La Scena Musicale

Wednesday, May 28, 2008

Winners of the Montreal International Music Competition 2008 (Piano Edition)

After following the excitement the past week at home in Toronto, I decided to drive the six hours to Montreal to witness the event live. I am glad I did. The atmosphere in the Theatre Maisonneuve was simply electric this evening, with an excellent house, certainly better attended than the Chant 2007 finals last year. Tonight was the second of two nights of finals, with three candidates performing.

First up was Elizabeth Schumann (USA), playing Chopin piano concerto no. 1. A stylish pianist, Schumann does not possess the big technique like some of the other finalists - she wins points through elegant and poetic playing, her forte. On this particular evening, she unfortunately had an off-night. I found her playing lacked the depth of tone that one has come to expect at this level of competition. It didn't generate much excitement. The most damaging moment occured in the third movement, when a memory lapse caused her to come to a dead stop. Conductor Jean-Marie Zeitouni had to wait for her to re-start. A memory lapse can happen to any artist, but at a competitive situation, it is truly unfortunate. Incidentally, at the semi-finals, Ms. Schumann had a disastrous experience in the Schumann-Liszt Widmung. With only 90 seconds to go before the end of her program, she "got stuck" at one point and it took her five or six tries to get going again. Her uninspired performance this evening is likely something Ms. Schumann would rather forget as soon as possible. Nevertheless, the audience generously applauded her.

Things picked up tremendously with the next candidate, Russian Alexandre Moutouzkine, playing the Rachmaninoff 3rd. He was everything that Schumann was not. He may not be a particularly subtle pianist, but his dazzling technique simply blows you away. Most piano aficionados would agree that Rach 3 is the Mount Everest of piano concertos, at least in terms of technical demands. Well, Mr.Moutouzkind scaled it triumphantly, as if it is childs play. He stunned the audience with his jaw-dropping, stupendous technique - the sheer power and elan of his playing has to be experienced to be believed.

I have to say I had Alexandre Moutouzkine as my first prize winner up to this point. But I made up my mind too soon. The third and final candidate of the competition was Armenian pianist Nareh Arghamanyan. At 19 she is the youngest of the competitors. From the first chord on, it was clear that she was an artist to be reckoned with. She played with an equally big technique, but her playing was not just about technique - it was also about playing the music. Her involvement was total and uncompromising. You can tell she lived and breathed the moment, not just playing it with her fingers. She played as if possessed. I swear it came from her soul. Normally I am not fond of pianists with a lot of twitchy or quirky body movements, but with Ms. Arghamanyan, one immediately senses that it is all real, there is nothing phony or fake about it. It's very much part of her music making. Her playing was as poetic and it was prodigious technically. Here we have a complete artist - at 19!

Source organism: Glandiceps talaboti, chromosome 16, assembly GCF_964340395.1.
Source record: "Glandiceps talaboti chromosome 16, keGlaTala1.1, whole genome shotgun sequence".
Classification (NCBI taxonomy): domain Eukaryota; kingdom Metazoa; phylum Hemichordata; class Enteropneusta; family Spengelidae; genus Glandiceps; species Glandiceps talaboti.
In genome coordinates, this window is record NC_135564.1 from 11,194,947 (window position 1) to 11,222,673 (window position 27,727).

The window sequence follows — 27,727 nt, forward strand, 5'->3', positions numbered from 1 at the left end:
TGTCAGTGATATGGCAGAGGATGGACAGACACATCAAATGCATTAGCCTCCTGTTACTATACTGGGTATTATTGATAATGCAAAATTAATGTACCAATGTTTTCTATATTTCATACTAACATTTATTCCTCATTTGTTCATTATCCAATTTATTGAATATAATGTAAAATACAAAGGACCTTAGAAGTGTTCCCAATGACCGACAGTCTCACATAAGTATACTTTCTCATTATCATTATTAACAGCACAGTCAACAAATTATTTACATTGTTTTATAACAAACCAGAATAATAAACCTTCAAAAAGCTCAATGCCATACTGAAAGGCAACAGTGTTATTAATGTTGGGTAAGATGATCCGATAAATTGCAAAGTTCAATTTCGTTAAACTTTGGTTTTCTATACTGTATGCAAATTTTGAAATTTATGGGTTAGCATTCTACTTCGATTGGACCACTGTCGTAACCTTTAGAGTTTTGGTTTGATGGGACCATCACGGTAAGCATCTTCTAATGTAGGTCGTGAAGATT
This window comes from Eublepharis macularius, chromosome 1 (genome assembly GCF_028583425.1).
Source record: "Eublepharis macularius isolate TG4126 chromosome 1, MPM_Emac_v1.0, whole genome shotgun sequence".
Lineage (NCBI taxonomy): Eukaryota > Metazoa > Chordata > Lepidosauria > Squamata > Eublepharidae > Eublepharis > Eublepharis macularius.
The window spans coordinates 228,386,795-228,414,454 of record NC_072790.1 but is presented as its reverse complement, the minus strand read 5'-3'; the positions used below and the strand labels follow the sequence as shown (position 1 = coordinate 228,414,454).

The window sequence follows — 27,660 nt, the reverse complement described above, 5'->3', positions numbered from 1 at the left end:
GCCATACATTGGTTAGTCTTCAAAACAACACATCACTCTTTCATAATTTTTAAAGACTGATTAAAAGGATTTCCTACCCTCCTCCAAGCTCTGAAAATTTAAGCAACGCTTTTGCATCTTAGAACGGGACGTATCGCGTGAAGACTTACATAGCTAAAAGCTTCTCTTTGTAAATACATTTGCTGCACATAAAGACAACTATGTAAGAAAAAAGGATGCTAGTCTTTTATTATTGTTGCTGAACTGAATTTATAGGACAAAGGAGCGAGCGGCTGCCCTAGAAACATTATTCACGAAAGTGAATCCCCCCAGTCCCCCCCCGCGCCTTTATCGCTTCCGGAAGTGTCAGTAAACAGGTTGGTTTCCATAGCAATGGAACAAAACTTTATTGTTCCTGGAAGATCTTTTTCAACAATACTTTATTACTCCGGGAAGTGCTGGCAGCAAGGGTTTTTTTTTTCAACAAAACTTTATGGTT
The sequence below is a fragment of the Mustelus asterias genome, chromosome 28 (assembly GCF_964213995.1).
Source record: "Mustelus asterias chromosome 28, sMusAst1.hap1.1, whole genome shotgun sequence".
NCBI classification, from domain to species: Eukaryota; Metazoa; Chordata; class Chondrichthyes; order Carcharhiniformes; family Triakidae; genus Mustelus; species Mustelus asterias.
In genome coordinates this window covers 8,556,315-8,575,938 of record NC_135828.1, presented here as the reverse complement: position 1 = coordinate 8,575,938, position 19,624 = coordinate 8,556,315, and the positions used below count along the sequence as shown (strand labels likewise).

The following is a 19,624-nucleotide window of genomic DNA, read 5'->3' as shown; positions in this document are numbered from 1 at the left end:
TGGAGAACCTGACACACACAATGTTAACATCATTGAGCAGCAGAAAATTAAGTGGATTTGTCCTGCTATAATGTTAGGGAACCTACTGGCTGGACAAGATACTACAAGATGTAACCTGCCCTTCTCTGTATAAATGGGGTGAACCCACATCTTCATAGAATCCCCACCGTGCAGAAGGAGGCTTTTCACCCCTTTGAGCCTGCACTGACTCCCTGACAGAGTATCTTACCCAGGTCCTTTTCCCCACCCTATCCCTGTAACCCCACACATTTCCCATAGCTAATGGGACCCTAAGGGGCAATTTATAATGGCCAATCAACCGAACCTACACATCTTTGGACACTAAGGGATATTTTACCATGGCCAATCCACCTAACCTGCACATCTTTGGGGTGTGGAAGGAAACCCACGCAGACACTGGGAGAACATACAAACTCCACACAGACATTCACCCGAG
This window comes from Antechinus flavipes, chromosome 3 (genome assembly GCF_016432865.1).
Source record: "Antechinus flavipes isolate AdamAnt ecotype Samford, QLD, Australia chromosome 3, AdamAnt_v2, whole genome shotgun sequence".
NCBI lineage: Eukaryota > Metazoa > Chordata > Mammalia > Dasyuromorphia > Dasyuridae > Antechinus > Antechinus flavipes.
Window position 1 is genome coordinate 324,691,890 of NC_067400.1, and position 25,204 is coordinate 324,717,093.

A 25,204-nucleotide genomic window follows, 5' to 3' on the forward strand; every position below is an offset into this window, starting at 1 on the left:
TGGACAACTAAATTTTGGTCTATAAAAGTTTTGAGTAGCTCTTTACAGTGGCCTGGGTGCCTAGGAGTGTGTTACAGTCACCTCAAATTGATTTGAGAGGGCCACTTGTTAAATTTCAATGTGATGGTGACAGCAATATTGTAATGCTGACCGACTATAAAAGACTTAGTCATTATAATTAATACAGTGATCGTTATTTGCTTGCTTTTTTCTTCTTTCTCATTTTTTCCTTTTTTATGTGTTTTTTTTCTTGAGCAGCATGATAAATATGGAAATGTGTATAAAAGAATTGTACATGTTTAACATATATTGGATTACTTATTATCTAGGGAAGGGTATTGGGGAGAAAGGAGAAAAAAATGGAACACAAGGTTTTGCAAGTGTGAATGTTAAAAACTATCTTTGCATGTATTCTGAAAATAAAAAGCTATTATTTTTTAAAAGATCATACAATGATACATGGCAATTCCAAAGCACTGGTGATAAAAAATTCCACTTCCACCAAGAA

With such phenomenal displays of artistry from several of the candidates the two evenings, it didn't take the jury long to decide. By 10:45, the audience was called back to their seats. With the nine jurors seated onstage, Mr. Simon Durivage announced the winners. When he announced that the First Prize went to Ms. Arghamanyan, the hall erupted in vociferous applause. It was an entirely deserving triumph. Although I have to say I had a soft spot for Moutouzkine. I thought it might be a tie between Arghamanyan and Moutouzkine. As it turned out, Moutouzkine was tied with Japanese pianist Masataka Takada in second place. No Third Prize was awarded, the prize money of which was added to that for Second Prize and divided equally for the two Second Prize winners.

I am kind of sorry that Sara Daneshpour didn't make it to the winner's circle. She gave a very fine performance last evening, but then the Japanese Takada was equally deserving, and perhaps just that much better. Canadian Sergei Saratovsky, as the best in the comptetion, will win the $5000 Best performance for a Canadian.

There are still prizes to be awarded - The Joseph Rouleau Award, the Best Interpretation of the Imposed Piece (Fast Forward by Alexina Louie), and the People's choice Award. I will hazard a guess - a strong candidate for the People's Choice Award may well be Alexandre Moutouzkine. We will find out on Thursday, during the Gala Concert. Stay tuned!

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